SB: I have enjoyed a long and varied career in the private sector - and after all these years with all the experience and knowledge I have accumulated, I felt it was time to give back to the tech community by serving in the public sector.
It also resonates with my belief that tech professionals today need to go beyond keeping up with tech developments to be more engaged with the tech community and have a better understanding of governing policies and laws. In the world today, boundaries are blurring with digitalisation and global inter-dependencies - physical borders no longer limit activities, and emerging tech trends impact traditional industries as much as the new ones. The implication of these developments is that there are now more opportunities for innovations to make bigger impact, but it also means that we need to have greater awareness of the governance surrounding different industries, technologies and countries.
Q: How has this transition from the private to public sector been for you thus far?
SB: Fundamentally, companies and corporations are profit driven so everything is purpose driven and time critical - because time is money.
Government agencies, on the other hand, confront great complexity because policy considerations often have to go beyond monetary factors to ensure relevance and inclusivity to many different stakeholders - such as citizens, partner agencies, private sector, partners, and staff. There is also the need to ensure that the designed policy is sufficiently resilient to meet both present and future needs. Thus, I find myself having to do a lot more groundwork to understand the issues various stakeholders face, and to get their buy-in on solutions and implementation.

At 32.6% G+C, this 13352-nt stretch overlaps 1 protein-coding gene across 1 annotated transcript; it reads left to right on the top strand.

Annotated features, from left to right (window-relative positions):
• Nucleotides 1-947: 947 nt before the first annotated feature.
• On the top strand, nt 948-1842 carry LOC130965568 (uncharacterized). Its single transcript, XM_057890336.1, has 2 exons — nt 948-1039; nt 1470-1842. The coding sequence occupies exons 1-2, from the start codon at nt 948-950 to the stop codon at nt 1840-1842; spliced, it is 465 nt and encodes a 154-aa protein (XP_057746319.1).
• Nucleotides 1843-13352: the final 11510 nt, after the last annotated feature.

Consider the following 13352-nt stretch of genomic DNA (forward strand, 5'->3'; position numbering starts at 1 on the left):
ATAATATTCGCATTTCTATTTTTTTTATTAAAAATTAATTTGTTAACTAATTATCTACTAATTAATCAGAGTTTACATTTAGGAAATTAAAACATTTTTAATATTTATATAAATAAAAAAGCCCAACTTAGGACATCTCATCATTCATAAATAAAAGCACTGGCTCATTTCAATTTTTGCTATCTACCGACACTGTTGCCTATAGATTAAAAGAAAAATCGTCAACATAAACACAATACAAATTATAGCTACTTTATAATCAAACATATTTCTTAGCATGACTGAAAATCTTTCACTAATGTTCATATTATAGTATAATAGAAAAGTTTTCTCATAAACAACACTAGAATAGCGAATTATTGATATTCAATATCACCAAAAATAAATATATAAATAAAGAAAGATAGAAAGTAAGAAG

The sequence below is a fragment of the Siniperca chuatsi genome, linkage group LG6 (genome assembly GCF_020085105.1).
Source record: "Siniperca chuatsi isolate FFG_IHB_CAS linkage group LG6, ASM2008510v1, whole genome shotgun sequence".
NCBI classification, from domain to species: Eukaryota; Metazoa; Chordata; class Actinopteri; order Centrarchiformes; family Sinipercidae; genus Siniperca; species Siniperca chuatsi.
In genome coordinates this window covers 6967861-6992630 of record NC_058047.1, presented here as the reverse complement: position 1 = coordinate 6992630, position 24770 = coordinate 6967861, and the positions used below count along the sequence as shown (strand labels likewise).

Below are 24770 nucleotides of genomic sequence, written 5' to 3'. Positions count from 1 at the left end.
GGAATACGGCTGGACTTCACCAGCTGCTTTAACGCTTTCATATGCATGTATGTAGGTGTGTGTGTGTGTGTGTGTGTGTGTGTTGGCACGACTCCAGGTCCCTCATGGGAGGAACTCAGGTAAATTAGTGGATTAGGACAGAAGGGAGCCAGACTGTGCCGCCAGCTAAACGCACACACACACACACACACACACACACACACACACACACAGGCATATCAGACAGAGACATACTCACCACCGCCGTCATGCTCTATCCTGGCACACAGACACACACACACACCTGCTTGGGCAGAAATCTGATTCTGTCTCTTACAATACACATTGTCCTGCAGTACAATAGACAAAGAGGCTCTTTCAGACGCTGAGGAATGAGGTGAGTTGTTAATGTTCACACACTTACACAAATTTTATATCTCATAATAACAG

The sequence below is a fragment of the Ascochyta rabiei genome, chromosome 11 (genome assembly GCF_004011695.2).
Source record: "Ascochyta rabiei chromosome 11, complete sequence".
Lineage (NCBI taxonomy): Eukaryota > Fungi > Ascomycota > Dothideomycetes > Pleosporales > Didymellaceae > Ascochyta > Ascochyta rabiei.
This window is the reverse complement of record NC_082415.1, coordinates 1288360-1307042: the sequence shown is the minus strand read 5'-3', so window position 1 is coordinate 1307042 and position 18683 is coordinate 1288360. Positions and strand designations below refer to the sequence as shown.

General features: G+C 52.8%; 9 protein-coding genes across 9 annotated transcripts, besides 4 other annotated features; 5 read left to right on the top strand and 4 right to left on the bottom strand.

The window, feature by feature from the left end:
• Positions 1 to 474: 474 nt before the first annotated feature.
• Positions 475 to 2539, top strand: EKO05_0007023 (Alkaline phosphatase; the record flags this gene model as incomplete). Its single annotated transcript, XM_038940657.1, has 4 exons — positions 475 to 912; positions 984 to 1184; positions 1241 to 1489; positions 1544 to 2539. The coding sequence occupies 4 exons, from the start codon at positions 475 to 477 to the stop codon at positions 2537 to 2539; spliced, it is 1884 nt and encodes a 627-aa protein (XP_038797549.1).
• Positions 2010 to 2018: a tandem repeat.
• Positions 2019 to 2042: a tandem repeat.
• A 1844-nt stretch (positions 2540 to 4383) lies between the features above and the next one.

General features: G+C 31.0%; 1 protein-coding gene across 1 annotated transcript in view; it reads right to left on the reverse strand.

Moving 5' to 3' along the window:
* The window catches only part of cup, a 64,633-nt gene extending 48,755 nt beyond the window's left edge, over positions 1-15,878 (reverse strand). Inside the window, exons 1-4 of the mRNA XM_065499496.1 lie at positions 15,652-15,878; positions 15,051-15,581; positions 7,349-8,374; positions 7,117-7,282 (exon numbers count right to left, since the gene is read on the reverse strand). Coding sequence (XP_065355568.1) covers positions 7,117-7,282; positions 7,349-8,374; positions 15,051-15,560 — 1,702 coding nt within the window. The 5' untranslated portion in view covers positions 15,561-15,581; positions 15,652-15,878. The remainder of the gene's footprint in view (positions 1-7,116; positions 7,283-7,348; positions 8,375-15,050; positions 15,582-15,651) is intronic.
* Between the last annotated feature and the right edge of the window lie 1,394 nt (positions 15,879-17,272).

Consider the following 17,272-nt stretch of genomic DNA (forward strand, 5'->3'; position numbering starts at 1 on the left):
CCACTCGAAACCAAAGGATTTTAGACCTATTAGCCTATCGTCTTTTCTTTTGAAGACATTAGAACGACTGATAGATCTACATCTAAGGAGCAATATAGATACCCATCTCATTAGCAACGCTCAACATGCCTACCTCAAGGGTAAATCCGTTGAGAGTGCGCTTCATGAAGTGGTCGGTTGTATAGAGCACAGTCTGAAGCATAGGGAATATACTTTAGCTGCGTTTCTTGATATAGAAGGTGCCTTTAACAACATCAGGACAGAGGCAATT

In addition, my teams and I need to oversee culture and change management so as to facilitate a successful digitalisation journey for the Government.
Q: How has your previous experience helped you cope with these challenges?
SB: If there is one thing I learnt through the years, it is to never give up. One becomes stronger and discovers oneself after overcoming adversities.
Various skills that I have picked up over the years also come in handy. On one hand, I am able to pick up new technologies through building upon my current set of core skills. On the other hand, soft skills like leadership and nurturing team members have equipped me with the ability to rally together capable teams to work towards our collective vision.
Q: What is a good piece of advice for aspiring tech professionals?
SB: Put simply - keep learning and be humble. It used to be that tech changes take place one wave at a time. But the pace of open innovation is accelerating with the convergence of multiple waves of different tech developments, like intelligence augmentation, cybersecurity, and autonomous computing. In such an environment where job roles are in constant flux, you have to upskill fast to keep up.
Amidst all these changes, you also need to be prepared to fail and get your hands dirty. Because that's the only way you can accumulate battle scars to strengthen your foundation, and create fresh opportunities to learn from.